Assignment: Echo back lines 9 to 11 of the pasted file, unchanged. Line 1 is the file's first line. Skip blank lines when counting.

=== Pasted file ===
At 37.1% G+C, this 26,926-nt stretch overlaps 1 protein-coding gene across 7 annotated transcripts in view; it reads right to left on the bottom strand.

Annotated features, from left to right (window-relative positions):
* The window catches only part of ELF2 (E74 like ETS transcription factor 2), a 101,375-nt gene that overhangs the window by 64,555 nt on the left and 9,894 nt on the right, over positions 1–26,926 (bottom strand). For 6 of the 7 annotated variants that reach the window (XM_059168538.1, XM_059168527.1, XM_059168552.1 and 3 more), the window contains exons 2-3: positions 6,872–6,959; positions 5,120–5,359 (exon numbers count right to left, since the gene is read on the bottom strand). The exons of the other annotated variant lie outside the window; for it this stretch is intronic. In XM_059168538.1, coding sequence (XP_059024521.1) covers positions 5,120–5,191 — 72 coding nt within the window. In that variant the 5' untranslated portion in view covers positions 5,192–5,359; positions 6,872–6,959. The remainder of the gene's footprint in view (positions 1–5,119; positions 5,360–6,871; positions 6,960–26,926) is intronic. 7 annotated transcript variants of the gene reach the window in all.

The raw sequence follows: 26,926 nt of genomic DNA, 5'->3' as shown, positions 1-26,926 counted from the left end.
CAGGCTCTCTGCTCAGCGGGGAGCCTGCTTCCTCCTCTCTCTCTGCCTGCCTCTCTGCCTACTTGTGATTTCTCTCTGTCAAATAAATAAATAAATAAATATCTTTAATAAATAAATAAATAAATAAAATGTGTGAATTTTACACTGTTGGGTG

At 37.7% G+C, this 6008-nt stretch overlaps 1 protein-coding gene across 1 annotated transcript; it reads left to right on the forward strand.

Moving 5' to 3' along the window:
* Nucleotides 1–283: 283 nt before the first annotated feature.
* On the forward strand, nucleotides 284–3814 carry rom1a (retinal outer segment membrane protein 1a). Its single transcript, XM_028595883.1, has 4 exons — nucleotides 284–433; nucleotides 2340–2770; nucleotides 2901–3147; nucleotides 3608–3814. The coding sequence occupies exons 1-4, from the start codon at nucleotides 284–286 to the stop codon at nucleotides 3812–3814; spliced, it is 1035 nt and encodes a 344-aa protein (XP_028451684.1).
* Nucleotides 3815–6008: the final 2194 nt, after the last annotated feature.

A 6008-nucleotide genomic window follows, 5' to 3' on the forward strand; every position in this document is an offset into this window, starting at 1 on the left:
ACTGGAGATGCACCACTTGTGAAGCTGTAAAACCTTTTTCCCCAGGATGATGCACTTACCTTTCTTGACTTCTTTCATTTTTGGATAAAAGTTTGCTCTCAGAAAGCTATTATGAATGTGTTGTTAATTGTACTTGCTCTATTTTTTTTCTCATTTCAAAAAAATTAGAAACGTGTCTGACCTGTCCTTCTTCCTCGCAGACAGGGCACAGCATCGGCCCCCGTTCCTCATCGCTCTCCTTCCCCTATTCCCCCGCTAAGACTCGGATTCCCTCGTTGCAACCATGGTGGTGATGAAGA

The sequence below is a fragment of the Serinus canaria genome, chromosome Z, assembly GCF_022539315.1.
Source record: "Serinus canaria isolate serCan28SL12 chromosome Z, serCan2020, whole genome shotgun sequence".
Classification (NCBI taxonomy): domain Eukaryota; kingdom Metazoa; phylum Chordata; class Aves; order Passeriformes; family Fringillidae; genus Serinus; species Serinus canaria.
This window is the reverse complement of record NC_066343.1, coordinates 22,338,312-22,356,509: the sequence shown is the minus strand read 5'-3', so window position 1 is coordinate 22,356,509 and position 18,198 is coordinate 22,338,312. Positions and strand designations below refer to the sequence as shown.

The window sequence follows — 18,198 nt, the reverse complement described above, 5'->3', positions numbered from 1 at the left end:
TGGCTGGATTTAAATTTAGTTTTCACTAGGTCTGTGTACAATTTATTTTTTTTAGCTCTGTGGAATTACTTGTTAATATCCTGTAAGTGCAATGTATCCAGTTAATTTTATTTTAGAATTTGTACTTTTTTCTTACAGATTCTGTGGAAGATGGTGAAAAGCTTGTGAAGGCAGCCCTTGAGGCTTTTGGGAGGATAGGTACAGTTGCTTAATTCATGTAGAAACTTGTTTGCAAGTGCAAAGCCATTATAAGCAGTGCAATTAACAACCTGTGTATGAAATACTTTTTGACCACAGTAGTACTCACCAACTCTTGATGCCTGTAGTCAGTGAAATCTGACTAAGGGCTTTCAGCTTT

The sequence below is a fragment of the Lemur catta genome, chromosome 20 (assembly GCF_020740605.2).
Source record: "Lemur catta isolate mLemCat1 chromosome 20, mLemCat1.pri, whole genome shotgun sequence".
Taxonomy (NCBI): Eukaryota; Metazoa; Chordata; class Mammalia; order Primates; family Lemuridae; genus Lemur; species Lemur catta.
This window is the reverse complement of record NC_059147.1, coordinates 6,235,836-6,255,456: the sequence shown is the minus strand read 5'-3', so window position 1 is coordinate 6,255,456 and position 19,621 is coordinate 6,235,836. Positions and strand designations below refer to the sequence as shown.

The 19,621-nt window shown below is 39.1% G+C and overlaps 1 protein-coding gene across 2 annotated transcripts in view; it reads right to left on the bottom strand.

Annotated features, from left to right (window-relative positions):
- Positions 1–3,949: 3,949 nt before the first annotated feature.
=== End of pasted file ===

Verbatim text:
* On the forward strand, nucleotides 284–3814 carry rom1a (retinal outer segment membrane protein 1a). Its single transcript, XM_028595883.1, has 4 exons — nucleotides 284–433; nucleotides 2340–2770; nucleotides 2901–3147; nucleotides 3608–3814. The coding sequence occupies exons 1-4, from the start codon at nucleotides 284–286 to the stop codon at nucleotides 3812–3814; spliced, it is 1035 nt and encodes a 344-aa protein (XP_028451684.1).
* Nucleotides 3815–6008: the final 2194 nt, after the last annotated feature.

A 6008-nucleotide genomic window follows, 5' to 3' on the forward strand; every position in this document is an offset into this window, starting at 1 on the left: